S E C T. I.I.
One blessing here promised is, "They shall fee "it." If we consider this part of the promise, as it is rendered in the passage under view, the particle it must have a respect to what went before; and the meaning will be, that sinners shall see what the Father hath done to Christ as Man-Mediator, in "inclining to him and hearing his cry; bringing "him up out of the horrible pit and miry clay; "fetting his sect upon a rock, establishing his go
» ings, "togs, and putting a new ibng in his mouth;" that the «yes of their understandings shall be enlightened for that purpose: in other words, that the grace of saith, respecting Christ, as once dead, ( now alive, once humbled, now exalted, shall be produced, and promoted in them, exercised and practised by them. But the particle it, being only a supplement, the phrase literally is, "They "shall fee;" which is peculiarly pithy, emphati-'* cal and comprehensive. It says, in the strongest terms, that, in a spiritual view, sinners are, by nature blind; and that, until put under the influence of. this promise, they see not. Whence, in the language of inspiration, the unconverted state is, frequently represented as a state of darkness; "For ye were (says the apostle, to the believers "at Ephesus) sometimes darkness," Eph. v. 8. not only in the dark, but darkness itself. Whatever men know, however bright their talents, pregnant their, genius, accurate their observations, curious their disquisitions, extensive their reading,, and universal their, learning; as long as they are unconverted, they are considered, in the eye of the holy Ghost, as not seeing, and, in that state, incapable of it. But,
This part of the promise respects a positive change to be produced in the sinners understanding, the leading, and most noble power of the mind; the avenue through which all spiritual light, saving discoveries, distinguishing knowlege, enter; evident from the repeated testimony of inspiration: "The commandment of the Lord is pure (says "the Psalmist) enlightening the eyes," Psal. xix. 8. speaking of the Gentles, our Lord said unto the apostle, "I send thee now, to open their eyes, and "turn them from darkness to light," Acts xxvi. 18. And, as a necessary prerequisite to men's E 4 having having i'iving uptakiggsof thegospel, PaSlmentioos "the eyes os their understanding being enlightened," Eph. i. 18. Whether as to the law or the gospel, this promise, illustrated by such other scriptures, sums to insinuate, that, saith is properly and immediately seated in the understanding.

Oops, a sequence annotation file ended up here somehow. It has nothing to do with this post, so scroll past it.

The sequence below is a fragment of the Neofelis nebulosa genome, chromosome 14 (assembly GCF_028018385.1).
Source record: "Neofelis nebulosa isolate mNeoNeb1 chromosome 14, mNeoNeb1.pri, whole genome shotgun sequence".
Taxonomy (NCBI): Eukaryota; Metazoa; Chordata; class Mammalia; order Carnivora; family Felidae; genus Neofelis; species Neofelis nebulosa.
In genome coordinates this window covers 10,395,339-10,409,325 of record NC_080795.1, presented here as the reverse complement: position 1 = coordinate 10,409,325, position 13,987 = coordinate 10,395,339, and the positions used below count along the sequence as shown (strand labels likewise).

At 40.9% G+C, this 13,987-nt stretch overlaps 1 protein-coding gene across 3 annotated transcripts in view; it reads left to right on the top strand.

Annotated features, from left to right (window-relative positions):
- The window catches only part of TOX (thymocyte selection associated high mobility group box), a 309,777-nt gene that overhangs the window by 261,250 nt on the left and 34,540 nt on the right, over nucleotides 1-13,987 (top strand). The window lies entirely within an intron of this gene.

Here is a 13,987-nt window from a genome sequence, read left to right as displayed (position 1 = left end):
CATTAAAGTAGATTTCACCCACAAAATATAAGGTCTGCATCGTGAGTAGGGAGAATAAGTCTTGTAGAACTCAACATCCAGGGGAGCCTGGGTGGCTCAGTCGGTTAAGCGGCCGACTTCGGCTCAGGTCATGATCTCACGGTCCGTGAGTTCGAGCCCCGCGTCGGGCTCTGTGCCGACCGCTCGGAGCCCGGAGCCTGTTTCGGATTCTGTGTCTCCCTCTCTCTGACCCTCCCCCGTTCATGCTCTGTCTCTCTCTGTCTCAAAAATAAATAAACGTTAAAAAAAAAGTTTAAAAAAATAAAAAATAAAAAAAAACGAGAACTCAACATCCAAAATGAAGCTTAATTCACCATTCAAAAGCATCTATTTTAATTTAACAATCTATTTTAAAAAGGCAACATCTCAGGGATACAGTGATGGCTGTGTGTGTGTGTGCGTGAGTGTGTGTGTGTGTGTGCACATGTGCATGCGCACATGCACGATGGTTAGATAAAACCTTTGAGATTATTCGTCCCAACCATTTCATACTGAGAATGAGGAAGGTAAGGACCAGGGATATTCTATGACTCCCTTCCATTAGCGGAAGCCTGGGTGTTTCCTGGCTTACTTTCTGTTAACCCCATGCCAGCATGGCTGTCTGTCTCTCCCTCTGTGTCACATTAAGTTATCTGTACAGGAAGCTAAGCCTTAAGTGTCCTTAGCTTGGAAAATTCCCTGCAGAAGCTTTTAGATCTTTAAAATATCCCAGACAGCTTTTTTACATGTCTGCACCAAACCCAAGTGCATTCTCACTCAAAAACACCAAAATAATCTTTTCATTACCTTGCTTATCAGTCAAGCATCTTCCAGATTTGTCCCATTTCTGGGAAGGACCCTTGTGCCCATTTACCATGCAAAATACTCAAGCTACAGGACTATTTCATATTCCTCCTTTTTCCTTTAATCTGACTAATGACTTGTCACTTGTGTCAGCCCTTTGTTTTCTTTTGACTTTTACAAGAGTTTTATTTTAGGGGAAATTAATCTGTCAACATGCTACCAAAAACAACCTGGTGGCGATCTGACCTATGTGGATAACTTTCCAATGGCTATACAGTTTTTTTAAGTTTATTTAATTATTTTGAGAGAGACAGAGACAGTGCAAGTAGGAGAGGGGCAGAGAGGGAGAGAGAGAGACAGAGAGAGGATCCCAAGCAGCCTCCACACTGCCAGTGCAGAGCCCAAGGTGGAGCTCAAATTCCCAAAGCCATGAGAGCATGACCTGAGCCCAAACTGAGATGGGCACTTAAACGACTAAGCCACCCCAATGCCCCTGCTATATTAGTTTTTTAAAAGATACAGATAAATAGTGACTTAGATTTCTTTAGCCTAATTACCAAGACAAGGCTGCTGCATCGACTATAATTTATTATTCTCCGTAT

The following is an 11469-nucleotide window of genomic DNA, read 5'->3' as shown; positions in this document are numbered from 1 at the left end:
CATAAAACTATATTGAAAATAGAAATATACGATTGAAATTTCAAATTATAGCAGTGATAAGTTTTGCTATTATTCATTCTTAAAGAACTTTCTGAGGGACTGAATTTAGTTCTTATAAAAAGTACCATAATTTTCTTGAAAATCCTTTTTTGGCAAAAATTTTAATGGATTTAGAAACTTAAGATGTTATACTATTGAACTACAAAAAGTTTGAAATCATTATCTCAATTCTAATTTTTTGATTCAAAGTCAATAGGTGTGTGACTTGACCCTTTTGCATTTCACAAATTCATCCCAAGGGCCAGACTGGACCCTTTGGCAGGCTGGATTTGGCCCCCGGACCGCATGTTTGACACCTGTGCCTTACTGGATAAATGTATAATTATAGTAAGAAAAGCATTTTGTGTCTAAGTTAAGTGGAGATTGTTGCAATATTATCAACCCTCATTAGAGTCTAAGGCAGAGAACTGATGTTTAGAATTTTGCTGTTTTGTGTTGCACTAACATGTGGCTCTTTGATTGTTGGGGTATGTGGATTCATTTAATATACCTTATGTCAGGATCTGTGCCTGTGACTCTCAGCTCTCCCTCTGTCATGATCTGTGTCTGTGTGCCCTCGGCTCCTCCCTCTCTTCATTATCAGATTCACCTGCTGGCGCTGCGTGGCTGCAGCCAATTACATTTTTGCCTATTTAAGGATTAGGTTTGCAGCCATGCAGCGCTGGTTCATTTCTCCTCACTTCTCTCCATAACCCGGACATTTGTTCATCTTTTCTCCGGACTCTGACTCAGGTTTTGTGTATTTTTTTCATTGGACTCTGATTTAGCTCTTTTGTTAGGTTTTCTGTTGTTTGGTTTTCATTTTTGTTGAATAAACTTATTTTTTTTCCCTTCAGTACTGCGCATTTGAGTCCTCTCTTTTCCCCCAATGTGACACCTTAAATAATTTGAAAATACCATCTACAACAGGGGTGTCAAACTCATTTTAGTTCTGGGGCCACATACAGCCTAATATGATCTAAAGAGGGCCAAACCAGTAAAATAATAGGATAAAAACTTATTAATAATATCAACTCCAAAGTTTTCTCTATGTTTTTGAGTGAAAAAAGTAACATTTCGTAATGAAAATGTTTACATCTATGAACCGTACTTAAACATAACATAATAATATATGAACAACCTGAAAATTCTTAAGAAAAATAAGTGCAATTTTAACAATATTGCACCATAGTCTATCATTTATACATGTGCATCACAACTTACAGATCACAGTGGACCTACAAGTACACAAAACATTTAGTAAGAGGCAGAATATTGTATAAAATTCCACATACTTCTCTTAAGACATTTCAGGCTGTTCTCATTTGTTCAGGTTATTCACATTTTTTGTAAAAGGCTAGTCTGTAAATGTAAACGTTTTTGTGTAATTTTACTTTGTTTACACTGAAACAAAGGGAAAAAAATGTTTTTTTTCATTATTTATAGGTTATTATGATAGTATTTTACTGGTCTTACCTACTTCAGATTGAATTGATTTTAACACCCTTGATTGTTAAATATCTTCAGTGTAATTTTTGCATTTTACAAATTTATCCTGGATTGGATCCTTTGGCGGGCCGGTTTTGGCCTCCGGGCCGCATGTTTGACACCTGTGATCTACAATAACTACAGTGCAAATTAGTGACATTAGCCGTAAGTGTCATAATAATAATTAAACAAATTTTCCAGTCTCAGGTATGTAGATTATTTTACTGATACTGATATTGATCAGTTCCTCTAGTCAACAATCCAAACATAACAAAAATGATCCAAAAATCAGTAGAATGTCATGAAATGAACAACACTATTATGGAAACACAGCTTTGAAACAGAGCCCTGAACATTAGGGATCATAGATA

In the enjoyment of this promise, the eyes of sinners shall be opened as to themselves: they shall • see thtir natural and practical guilt, their original and actual sin, their total depravity, universal corruption, and absolute disconformity to the image of God: they shall see the true demerit of their characters, as guilty sinners; rendering them obnoxiJb ous to the divine displeasure, exposing them, soul ?' and body, for time and eternity, to the wrath of Cod: they shall see, not only that they are unworthy of any savour, but thait they justly deserve every frown: shall see, that they cannot deliver or rescue their own souls, cannot better their covenant state, cannot appease the divine wrath, nor % acquire and procure the divine absolution; and see, that, they are spiritually, as well as legally dead; and that, as they have destroyed, so, they can do nothing but destroy themselves. This much seems implied in what Paul saw of himself, after the grace of this promise took hold of his heart; " When "the commandment came, sin revived and I died," Rom. vii. 9.
Under the insluence of this promise, their eyes st'all likeways be opened, with respect unto God. They shall see God as absolute, and shall see him as gracious: as absolute, sinners shall see him, in the demands, penalty, threatenings and curses of the law; see him as aDgry with them, speaking words os terror to them, pouring wrath upon them, and pointing the sword of justice against them; because oi their breach ot his law, and disconformity to it, in